The Turnaround Kid by Steve Miller
Miller comes across as a pretty good corporate ninja; dropping into failing companies, he comes up with good solutions that depend heavily on the circumstances and relative power of those involved.
During the Delphi bankruptcy, he lost the public perception game versus the United Auto Workers union. This shows up as one of the few defensive passages in the book.
Regardless, Miller shows the problems of downwardly sticky input prices (read union wages) and pension obligations in 2005-2007 Detroit that foretold its woes during the Great Recession of 2008.
The talks took several hours, but eventually Ian (Anderson from VW) and I got close to the point where we were $5 million apart. After hours and hours I finally said, "I'll flip you for it." He gave me a look that said, "You're kidding," and I gave him one that said, "No, I'm not." He took the challenge, and I pulled a quarter out of my pocket. He flipped and I called heads. the coin landed with George Washington's profile facing the sky adn Chrysler saved $5 million. Ian kept the quarter.
Tell everyone the truth, especially if the truth hurts.
Don't study things to death. Most of the choices you need to make are clear, and decisiveness breeds confidence.
Listen to your customers. they know more about wht's wrong with your company, and what's right, than anyone.
Listen to your people. consult everryone, from the boiler room at the plant to the executive suite so you become fully informed. Invite everyone to send e-mails, and answer them.
Do a wardrobe check. If people proudly wear caps and shirts with the company logo, morale is good. If no one wants to be identified as your employee when they go to the mall, you're in trouble.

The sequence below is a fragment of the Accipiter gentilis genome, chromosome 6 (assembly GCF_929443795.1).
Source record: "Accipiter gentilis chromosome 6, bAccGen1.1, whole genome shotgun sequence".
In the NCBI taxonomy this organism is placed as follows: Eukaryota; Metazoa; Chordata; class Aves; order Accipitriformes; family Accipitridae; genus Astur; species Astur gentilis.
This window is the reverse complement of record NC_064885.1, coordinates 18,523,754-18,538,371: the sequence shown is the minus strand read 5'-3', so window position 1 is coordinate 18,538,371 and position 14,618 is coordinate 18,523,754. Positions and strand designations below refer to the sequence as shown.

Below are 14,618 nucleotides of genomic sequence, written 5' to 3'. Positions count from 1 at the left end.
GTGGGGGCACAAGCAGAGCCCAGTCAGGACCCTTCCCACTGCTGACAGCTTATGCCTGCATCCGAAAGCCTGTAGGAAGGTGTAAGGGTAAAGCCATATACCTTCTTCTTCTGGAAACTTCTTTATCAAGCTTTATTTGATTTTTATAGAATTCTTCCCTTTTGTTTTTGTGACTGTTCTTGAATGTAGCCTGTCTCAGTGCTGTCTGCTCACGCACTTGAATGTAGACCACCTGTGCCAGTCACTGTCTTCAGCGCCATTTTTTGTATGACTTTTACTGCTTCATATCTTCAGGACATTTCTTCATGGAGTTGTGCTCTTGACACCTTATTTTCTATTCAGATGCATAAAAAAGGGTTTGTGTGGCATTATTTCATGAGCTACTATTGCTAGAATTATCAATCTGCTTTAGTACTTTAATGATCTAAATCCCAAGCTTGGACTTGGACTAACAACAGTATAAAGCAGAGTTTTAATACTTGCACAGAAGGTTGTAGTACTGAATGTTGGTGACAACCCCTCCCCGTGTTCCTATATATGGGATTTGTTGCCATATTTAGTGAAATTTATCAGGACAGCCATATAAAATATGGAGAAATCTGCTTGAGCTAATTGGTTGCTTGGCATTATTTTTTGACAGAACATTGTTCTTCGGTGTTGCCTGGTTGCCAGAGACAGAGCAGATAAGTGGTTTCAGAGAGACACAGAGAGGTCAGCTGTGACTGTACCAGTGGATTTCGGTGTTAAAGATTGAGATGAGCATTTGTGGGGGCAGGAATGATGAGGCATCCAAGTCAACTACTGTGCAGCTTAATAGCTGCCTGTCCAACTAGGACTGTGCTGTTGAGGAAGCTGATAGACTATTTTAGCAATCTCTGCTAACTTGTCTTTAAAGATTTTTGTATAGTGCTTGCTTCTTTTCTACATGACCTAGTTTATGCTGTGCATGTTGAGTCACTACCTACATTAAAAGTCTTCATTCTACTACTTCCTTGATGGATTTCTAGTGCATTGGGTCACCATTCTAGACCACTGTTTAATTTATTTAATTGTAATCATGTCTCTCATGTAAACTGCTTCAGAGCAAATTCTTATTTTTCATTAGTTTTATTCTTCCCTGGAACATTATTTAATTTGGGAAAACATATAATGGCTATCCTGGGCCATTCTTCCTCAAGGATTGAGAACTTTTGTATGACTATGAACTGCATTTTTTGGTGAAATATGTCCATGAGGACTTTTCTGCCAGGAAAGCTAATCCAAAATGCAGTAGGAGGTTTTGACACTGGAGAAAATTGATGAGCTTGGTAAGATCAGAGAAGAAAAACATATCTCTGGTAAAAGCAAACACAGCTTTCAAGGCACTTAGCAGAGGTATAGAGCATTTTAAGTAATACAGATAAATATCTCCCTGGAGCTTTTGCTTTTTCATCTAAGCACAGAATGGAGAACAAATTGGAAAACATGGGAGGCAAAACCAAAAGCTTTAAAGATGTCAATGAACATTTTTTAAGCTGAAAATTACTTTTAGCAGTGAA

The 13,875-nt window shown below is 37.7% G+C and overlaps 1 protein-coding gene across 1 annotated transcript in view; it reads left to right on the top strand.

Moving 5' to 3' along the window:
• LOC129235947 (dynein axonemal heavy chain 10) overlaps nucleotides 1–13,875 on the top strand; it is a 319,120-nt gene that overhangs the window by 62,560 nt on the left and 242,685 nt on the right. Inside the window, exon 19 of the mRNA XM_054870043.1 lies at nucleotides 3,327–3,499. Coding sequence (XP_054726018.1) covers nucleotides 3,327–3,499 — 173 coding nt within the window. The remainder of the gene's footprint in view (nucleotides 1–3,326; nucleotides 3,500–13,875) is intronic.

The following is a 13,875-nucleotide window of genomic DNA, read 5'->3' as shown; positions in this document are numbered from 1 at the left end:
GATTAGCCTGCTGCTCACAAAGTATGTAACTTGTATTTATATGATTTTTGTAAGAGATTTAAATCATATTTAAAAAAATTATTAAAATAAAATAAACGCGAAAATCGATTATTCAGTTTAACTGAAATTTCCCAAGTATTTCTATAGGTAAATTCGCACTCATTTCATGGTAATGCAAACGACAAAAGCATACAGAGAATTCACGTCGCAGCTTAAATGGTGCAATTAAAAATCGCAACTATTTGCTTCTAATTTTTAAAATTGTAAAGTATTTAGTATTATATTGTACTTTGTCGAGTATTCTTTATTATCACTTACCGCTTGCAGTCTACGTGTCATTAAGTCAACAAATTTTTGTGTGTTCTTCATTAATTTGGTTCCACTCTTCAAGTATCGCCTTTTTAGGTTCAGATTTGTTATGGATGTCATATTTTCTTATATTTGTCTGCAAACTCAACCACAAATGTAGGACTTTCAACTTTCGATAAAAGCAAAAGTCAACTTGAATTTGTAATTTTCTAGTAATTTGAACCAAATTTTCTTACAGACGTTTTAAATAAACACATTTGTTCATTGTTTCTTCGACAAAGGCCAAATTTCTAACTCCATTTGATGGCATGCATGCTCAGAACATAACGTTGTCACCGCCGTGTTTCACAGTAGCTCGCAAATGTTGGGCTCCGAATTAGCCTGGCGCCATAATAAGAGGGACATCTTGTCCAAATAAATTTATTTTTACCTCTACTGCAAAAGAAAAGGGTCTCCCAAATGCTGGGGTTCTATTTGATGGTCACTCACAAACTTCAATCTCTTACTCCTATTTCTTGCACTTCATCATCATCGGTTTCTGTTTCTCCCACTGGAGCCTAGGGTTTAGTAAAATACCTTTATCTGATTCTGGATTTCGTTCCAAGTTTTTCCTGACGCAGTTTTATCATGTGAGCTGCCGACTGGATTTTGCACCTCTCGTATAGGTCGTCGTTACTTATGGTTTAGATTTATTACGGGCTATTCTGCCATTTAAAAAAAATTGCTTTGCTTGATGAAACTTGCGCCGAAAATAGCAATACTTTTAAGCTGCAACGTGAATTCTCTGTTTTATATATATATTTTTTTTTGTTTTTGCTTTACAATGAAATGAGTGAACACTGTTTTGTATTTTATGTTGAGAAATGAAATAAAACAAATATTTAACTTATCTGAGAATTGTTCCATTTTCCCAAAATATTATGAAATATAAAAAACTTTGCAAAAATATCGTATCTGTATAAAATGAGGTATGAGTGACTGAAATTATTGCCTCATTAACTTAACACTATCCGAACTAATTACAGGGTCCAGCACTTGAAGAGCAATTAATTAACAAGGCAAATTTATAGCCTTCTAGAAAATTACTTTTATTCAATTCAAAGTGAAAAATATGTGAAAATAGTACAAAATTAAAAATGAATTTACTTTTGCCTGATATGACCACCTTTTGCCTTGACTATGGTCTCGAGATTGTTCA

Practice calm realism. The key here is to stay balanced. Truth-telling can be scary, but if you let people know that there are solutions for most problems, they'll be less discouraged.
You don't need all new players to make a team into a winner. Even at companies in crisis you'll find lots of people who know their jobs and do them well. Try to hold on to them.
In face-to-face meetings he (Carl Icahn) gave everyone whiplash. One moment he'd bellow, "That's the stupidest goddamn thing I ever heard," and the next he'd put his arm around you. He's effective, I think, because people become so traumatized that they wind up suffering from Stockholm syncrome and will do anything to please him.
Philosophers can speculate about fairness, but we have to deal with reality.
I am sure Gettlefinger (UAW chief) understood the rules of bankruptcy, but in his remarks he ignored teh details in favor of transferring blame. One benefit of being a labor leader is that you are not subject to securities laws that limit what an executive can say.